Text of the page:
The students did not use common 2D design software packages, such as Adobe Illustrator, to create a tessellation, but we asked them to define the tessellation in the abstract language of math. This truly brought mathematical foundations of geometry into the focus of the course and Mathematica is one of the most accessible tools for designstudentsto express their ideas in math. Of course the students could have stopped their effort after the production of a digital version of their tessellation, but going the extra mile of cutting real tiles with a laser cutter had a tremendous effect on the motivation of the students. The final tessellations have been hung at the walls of our department and it represents a great reward to our students. The Perspex tiles moved the abstract geometricalprinciples out of the computer and into the real world. The tessellations are physical objects to which the students can relate. They are not just an abstract ideas, but products that can be touched and experienced. The students responded that they appreciated the brushing-up of their math, but most of all it was fun. They truly enjoyed understanding the mathematical principles of vector graphics, as it is used by Adobe Illustrator and other design software. Moreover, it empowered them to create their own tessellations more easily. The patterns used in the currently fashionable handbags (e.g. Louis Vuitton) are now trivial to them and they can create advance tessellations for the design of textiles, bathroom tiles and visual design in general. Our approach facilitates design because of four reasons. First it empowers the designstudents because they become familiar with Mathematica and related tools, which allows them to address other modeling problems as well. Secondly it allows the studentstodesign patterns whose aesthetic qualities can be added or embedded in other works of design. Thirdly it gives them additional knowledge about patterns as they appear in nature and in technical domains. Fourth it invites them to learn more about Escher, Japanese art and similar cultural topics relevant for designstudents.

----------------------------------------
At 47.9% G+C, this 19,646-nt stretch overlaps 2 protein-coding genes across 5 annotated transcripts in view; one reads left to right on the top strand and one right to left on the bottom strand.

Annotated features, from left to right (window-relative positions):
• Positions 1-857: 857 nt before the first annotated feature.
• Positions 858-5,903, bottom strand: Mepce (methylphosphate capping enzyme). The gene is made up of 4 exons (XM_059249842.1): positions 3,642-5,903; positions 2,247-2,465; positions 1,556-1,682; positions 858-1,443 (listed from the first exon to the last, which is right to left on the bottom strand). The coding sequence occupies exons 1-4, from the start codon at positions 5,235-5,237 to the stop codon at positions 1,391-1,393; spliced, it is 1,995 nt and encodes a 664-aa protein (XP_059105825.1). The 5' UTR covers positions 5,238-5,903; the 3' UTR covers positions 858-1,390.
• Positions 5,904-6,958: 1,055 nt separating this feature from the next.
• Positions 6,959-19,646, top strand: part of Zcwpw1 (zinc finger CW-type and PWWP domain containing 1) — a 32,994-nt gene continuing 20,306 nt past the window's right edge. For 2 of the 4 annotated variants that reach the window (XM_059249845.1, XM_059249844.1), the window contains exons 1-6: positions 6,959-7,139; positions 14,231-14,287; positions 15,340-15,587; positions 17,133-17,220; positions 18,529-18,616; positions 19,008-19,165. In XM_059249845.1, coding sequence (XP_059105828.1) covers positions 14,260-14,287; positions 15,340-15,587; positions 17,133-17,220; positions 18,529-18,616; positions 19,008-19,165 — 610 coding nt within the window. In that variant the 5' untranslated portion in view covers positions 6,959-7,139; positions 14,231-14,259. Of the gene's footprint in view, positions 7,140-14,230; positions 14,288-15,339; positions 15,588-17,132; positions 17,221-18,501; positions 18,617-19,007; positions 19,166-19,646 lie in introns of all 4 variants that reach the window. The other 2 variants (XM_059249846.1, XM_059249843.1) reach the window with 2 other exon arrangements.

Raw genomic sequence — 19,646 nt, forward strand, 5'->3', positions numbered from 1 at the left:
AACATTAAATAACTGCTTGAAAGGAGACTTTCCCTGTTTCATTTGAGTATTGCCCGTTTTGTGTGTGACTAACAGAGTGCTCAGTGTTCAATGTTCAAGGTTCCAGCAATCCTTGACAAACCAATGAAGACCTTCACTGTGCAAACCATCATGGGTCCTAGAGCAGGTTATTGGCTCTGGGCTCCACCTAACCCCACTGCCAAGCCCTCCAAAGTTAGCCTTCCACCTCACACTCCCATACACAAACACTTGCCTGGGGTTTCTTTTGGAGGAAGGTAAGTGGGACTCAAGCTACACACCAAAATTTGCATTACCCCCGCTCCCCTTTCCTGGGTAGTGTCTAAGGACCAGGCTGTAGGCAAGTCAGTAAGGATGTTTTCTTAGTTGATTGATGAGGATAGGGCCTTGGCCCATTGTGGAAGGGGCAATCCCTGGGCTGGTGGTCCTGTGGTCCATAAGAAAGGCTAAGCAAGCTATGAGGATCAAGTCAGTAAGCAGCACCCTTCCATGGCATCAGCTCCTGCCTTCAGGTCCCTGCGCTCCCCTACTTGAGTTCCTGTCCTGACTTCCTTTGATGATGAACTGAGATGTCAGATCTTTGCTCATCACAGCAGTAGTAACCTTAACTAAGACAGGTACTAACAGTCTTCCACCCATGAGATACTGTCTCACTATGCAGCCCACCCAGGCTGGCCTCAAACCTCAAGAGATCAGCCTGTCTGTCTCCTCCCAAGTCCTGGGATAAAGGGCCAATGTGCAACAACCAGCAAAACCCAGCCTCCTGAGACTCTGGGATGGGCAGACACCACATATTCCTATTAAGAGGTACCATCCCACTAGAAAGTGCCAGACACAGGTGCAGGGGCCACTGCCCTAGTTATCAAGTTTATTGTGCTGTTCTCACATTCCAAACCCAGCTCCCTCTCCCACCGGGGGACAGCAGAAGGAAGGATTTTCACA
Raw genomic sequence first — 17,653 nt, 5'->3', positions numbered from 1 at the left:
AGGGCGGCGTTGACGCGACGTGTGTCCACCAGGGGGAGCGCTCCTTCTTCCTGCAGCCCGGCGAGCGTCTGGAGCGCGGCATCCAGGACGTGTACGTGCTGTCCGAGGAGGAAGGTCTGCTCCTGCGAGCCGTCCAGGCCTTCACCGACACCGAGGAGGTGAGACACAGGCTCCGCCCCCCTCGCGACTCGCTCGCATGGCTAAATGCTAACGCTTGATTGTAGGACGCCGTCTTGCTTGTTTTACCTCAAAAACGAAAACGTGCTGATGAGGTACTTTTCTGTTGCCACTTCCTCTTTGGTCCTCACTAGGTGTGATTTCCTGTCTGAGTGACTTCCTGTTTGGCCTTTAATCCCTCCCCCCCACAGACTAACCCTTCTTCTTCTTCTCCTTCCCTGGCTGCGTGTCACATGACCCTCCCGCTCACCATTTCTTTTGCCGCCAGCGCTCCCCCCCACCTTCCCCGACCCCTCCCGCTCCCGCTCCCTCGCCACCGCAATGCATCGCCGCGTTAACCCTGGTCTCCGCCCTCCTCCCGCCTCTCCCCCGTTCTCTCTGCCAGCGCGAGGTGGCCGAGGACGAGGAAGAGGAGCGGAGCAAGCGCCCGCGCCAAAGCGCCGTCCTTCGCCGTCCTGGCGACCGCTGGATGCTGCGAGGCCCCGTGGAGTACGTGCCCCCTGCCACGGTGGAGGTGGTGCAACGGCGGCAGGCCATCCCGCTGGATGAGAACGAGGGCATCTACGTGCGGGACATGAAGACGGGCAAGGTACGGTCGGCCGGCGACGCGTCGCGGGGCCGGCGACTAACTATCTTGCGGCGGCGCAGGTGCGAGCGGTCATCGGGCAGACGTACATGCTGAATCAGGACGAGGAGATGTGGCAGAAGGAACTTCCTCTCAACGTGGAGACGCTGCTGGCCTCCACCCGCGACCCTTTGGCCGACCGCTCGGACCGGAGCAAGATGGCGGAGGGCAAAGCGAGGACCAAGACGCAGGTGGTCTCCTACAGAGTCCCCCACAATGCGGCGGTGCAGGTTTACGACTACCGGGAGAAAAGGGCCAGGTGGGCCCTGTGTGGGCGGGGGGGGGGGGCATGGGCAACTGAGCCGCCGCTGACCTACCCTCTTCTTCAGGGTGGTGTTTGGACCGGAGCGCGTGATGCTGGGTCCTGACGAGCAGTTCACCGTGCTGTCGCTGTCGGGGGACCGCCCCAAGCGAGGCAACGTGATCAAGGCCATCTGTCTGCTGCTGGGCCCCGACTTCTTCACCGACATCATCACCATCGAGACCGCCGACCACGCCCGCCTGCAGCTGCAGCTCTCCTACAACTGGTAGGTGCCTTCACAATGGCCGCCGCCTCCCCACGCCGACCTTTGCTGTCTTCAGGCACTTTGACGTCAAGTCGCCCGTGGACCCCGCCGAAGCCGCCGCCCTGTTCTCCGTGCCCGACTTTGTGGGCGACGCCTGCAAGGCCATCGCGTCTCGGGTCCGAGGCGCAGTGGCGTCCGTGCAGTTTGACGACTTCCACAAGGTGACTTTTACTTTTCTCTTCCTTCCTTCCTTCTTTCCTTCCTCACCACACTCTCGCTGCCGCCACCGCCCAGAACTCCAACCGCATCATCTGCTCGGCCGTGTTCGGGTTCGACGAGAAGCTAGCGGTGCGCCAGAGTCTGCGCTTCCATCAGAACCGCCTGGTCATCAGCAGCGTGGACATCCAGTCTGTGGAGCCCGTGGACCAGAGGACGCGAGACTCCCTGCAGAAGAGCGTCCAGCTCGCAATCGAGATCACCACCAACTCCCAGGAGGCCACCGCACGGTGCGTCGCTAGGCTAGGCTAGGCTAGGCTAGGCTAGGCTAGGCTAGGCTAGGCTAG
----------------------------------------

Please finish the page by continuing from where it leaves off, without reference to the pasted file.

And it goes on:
In the late 1950s, learning theories started to shift away from the behavioural models to an approach that relied on models from the cognitive sciences (Ertmer & Newby, 2013). Some complex processes are stressed by them, namely, thinking, problem solving, language, concept formation, and mental processing. Cognitive theorists claim that learning is equated with discrete changes between states of knowledge rather than with changes in the probability of response. As for the Social Cognitive theory, it contends that behavioural consequences serve as sources of information and motivation, and not as necessary sources of punishment or direct rewards. Furthermore, it states that individuals learn from one another, via observation, imitation, and modelling. By observing others, individuals acquire knowledge, rules, skills, strategies, beliefs, and attitudes. Moreover, individuals also learn from models the usefulness and appropriateness of behaviours, and the consequences of modelled behaviours, and they act in accordance with beliefs about their capabilities and expected outcomes of their actions (Schunk, 2012, p. 118). The main principles are the reciprocal interactions among persons, behaviours and environments; enactive, and vicarious learning; the distinction between learning and performance; and the role of self- regulation. As for enactive and vicarious learning, the former involves learning by doing and experiencing the consequences of one’s actions, whereas the latter is accomplished by observing or listening to models. Many sources can be included, such as alive models (appear in person), symbolic or nonhuman models (e.g., televised talking animals, cartoon characters), electronic models (e.g., television, computer, videotape, DVD), or in print models (e.g., books, magazines). It is important to emphasise that those kind of sources can accelerate learning comparing to what would be possible if people had to perform every behaviour for learning to occur. Moreover, vicarious sources also save people from personally experiencing negative consequences.